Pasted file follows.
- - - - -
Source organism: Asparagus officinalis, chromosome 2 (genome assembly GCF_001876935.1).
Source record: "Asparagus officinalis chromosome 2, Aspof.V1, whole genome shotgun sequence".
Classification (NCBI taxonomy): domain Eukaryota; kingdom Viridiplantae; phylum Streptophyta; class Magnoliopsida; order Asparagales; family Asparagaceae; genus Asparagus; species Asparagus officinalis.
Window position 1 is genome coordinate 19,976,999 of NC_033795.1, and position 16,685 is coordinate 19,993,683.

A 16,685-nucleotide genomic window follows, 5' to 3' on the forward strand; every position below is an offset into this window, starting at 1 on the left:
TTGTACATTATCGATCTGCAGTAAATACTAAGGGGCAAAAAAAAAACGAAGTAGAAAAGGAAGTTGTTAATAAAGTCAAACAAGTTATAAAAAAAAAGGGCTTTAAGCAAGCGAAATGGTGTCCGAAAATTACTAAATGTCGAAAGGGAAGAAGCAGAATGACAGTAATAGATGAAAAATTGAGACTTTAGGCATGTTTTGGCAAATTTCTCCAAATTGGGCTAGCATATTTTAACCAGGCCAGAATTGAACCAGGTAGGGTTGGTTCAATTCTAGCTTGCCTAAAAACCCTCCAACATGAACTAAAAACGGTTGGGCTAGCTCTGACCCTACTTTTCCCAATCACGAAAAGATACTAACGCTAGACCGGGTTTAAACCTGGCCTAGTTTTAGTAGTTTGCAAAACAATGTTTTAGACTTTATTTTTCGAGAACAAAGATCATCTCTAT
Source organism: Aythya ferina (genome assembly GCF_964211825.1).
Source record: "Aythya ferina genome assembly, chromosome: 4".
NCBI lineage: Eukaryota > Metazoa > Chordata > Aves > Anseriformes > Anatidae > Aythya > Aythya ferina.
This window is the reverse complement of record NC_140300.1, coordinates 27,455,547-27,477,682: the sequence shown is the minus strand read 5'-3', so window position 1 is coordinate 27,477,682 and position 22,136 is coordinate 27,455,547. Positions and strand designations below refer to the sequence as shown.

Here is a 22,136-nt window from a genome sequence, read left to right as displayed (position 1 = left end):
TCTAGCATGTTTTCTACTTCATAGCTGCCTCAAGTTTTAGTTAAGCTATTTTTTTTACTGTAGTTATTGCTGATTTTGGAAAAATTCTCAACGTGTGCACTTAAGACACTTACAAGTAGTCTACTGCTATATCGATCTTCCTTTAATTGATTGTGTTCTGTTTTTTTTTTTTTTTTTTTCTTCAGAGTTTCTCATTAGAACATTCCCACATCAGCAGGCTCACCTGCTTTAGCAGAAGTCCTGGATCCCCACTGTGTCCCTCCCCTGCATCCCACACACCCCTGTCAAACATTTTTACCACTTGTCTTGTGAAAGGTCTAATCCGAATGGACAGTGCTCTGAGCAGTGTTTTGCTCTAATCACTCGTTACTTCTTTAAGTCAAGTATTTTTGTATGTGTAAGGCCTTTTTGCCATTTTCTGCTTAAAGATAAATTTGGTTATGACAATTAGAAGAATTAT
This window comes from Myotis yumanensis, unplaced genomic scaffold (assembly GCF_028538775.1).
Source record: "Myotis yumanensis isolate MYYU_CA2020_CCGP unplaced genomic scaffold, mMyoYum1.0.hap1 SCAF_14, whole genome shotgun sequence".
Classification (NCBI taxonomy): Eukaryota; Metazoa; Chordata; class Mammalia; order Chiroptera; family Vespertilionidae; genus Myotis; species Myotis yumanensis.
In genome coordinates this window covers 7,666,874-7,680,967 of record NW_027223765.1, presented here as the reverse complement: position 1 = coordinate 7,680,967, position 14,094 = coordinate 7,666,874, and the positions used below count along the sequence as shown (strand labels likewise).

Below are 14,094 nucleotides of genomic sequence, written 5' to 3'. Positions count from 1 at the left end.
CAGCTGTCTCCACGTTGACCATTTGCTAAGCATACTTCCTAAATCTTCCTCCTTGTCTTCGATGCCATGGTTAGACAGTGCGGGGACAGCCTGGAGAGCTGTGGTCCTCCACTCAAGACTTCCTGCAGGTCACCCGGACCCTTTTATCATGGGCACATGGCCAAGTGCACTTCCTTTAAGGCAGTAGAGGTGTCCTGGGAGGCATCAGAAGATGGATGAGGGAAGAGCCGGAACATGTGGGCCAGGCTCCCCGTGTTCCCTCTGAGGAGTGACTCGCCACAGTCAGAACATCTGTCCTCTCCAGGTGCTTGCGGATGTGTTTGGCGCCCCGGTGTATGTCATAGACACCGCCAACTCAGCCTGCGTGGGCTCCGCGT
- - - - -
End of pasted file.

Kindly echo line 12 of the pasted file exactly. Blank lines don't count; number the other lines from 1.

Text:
TCTAGCATGTTTTCTACTTCATAGCTGCCTCAAGTTTTAGTTAAGCTATTTTTTTTACTGTAGTTATTGCTGATTTTGGAAAAATTCTCAACGTGTGCACTTAAGACACTTACAAGTAGTCTACTGCTATATCGATCTTCCTTTAATTGATTGTGTTCTGTTTTTTTTTTTTTTTTTTTCTTCAGAGTTTCTCATTAGAACATTCCCACATCAGCAGGCTCACCTGCTTTAGCAGAAGTCCTGGATCCCCACTGTGTCCCTCCCCTGCATCCCACACACCCCTGTCAAACATTTTTACCACTTGTCTTGTGAAAGGTCTAATCCGAATGGACAGTGCTCTGAGCAGTGTTTTGCTCTAATCACTCGTTACTTCTTTAAGTCAAGTATTTTTGTATGTGTAAGGCCTTTTTGCCATTTTCTGCTTAAAGATAAATTTGGTTATGACAATTAGAAGAATTAT